Discussions and Closures
Discussion of “Actual Crop
Evapotranspiration and Alfalfa- and
Grass-Reference Crop Coefficients of Maize under Full and Limited Irrigation and Rainfed
Conditions” by K. Djaman and S. Irmak
Gürol Yıldırım, Ph.D.1 1Associate Professor of Civil Engineering, Head of Hydraulics Division,
Dept. of Civil Engineering, Aksaray Univ., Engineering Faculty, Central Campus, Aksaray 68100, Turkey. E-mail: email@example.com
The authors are appreciated for presenting a comprehensive study to quantify the actual evapotranspiration (ETa) of maize and the reference crop coefficients (Kco and Kcr) of grass and alfalfa.
Obviously, the research topic of the paper primarily addresses the implementation of limited and full irrigation, in addition to rainfed farming practices under soil, climate, and management conditions through extensive field campaigns conducted in south central Nebraska in 2009 and 2010. As stated in the “Introduction” section, the paper primarily focuses on the following objectives: “(1) to monitor and assess soil water dynamics under full- and limited-irrigation and rainfed settings; (2) to quantify the full and limited-irrigated and rainfed maize ETa by soil water–balance approach; and (3) to develop grass- and alfalfa-reference crop coefficients for maize under various irrigation levels and rainfed condition in a transition zone between the subhumid and semiarid climatic region of south central Nebraska.”
According to the present approach, four irrigation treatments were studied as fully irrigated treatments (FITs): 75, 60, and 50% FIT and rainfed treatments. The dual crop coefficient (Kc) values were calculated for full and limited irrigation settings and for the rainfed treatment; next, a two-step approach (ETa ¼ Kc × ETref .) was implemented by using the Food and
Agriculture Organization of the United Nations (FAO) method (Allen et al. 1998) to quantify maize ETa values for each irrigation level and rainfed conditions, and the estimates were compared with those ETa values determined by using the soil water–balance approach. Additionally, detailed investigations (Irmak and Irmak 2008; Irmak et al. 2008a, b, c) on evaluating reference and crop evapotranspiration in south central Nebraska were presented by the authors. As a matter of fact, these studies (Irmak and Irmak 2008; Irmak et al. 2008a, b, c) basically encompass the results of the present examination, for the sake of good comparison.
As a consequence of this extensive research, the concluding remarks described in the following were claimed in the “Summary and Conclusions” section: 1. “On average, the two-step approach overestimated ETa by approximately 19% in 2009 and 7.2% in 2010. The difference in ETa between the two methods ranged from 18% for the FIT to 38% for the rainfed treatment in 2009. The difference in 2010 was smaller in a wetter 2010 growing season, ranging from 12% for the rainfed treatment to 21% for the FIT.” 2. “The FAO-approach Kc was not able to fully account for the impact of limited irrigation and rainfed conditions on the crop coefficient, resulting in considerable errors in estimating ETa, emphasizing the importance and necessity of developing Kc values for full- as well as limited-irrigation settings and rainfed conditions under local soil, crop, and other management conditions to improve the accuracy of ETa estimates.” 3. “The new set of Kco and Kcr equations can be beneficial for in-season irrigation management and for estimating maize water use under fully irrigated and limited irrigation as well as rainfed conditions for the locations that have similar soil, crop, climatic, and management conditions of this study location. Because ETa for the rainfed treatment is heavily dependent on the rainfall timing and amount within a given growing season, the Kco and Kcr values developed for the rainfed treatment will also be a strong function of rainfall and may show much greater variability between the years than the Kco and Kcr values for the limited and fully irrigated settings.”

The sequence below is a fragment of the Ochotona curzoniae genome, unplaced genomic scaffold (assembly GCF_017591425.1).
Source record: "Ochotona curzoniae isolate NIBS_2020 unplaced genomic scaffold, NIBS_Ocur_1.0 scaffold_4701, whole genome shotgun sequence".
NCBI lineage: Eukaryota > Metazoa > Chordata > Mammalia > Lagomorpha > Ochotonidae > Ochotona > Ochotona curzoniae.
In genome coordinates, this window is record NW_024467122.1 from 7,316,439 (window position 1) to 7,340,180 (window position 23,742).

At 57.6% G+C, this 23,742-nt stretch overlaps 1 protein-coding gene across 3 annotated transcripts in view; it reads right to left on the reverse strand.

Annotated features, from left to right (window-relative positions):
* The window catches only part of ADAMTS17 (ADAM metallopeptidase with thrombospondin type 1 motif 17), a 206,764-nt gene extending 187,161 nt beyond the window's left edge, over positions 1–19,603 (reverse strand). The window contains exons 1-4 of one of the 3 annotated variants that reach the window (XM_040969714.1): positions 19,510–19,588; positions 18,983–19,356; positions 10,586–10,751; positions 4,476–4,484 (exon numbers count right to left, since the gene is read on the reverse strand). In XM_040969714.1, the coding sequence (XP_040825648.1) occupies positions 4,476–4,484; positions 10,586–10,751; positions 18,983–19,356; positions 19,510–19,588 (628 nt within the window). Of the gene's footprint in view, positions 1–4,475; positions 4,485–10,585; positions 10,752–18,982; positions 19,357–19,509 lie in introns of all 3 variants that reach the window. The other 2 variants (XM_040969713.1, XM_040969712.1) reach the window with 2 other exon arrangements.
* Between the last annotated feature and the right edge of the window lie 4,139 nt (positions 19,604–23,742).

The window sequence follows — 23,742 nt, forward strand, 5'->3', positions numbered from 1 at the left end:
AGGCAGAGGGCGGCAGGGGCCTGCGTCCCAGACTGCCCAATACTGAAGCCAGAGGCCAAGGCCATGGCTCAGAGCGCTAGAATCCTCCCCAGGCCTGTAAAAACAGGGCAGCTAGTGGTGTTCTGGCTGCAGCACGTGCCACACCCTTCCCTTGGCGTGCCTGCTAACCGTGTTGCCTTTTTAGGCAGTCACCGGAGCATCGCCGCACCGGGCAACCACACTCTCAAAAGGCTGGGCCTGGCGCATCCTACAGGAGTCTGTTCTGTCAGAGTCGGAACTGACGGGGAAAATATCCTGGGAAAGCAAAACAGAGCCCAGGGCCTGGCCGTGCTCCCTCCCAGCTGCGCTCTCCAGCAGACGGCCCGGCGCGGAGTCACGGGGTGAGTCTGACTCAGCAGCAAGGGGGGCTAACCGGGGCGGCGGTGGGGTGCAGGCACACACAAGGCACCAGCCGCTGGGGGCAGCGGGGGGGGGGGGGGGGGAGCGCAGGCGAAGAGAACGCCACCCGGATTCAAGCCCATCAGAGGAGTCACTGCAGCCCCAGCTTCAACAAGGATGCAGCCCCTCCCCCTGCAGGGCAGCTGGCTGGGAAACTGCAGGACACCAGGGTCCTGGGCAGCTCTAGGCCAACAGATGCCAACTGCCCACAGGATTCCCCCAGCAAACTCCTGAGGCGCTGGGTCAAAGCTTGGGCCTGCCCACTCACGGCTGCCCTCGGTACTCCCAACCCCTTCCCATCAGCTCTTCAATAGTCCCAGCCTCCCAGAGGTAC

Essentially, the present study provides an opportunity to clearly evaluate the available information in the literature and provides helpful information for irrigation designers and decision makers.
The results from this extensive research are largely satisfactory; additionally, a few minor points that may need further clarification will be pointed out in this discussion.
Consideration of FAO Approach
As concluded in the paper, for estimating the ETa values, the FAO approach yielded considerable errors when fully accounting for the impact of limited irrigation and rainfed conditions on the crop coefficient. In line with this concept, some additional considerations on the FAO approach may be useful for the sake of comprehensive evaluation.
Scientifically based irrigation scheduling programs are dependent upon the accurate computation of historic crop evapotranspiration (ETc) to predict future crop water use. Many different methods and equations for calculating the ET of a crop have surfaced in recent decades, including combination, radiation, temperature, and pan-evaporation methods. The standardized
Penman-Monteith (PM ET0) method by the Environmental Water
Resources Institute (EWRI) of ASCE (ASCE EWRI 2005; Walter et al. 2005) and the FAO Manual 56 Penman-Monteith (FAO-56
PM) method (Allen et al. 1998) are the most recent combination methods and are widely accepted as better than all other methods (Itenfisu et al. 2003). The PM ET0 method (ASCE EWRI 2005) is identical to the FAO-56 PM method for short grass at a daily time step.
These two reference crop evapotranspiration (ET0) methods are the most widely accepted to estimate grass-based reference crop ET when the required climatic data are available. In 1998, the FAOPenman Monteith method was recommended as “the sole standard method for the definition and computation of reference evapotranspiration” (Allen et al. 1998). However, since the adoption of the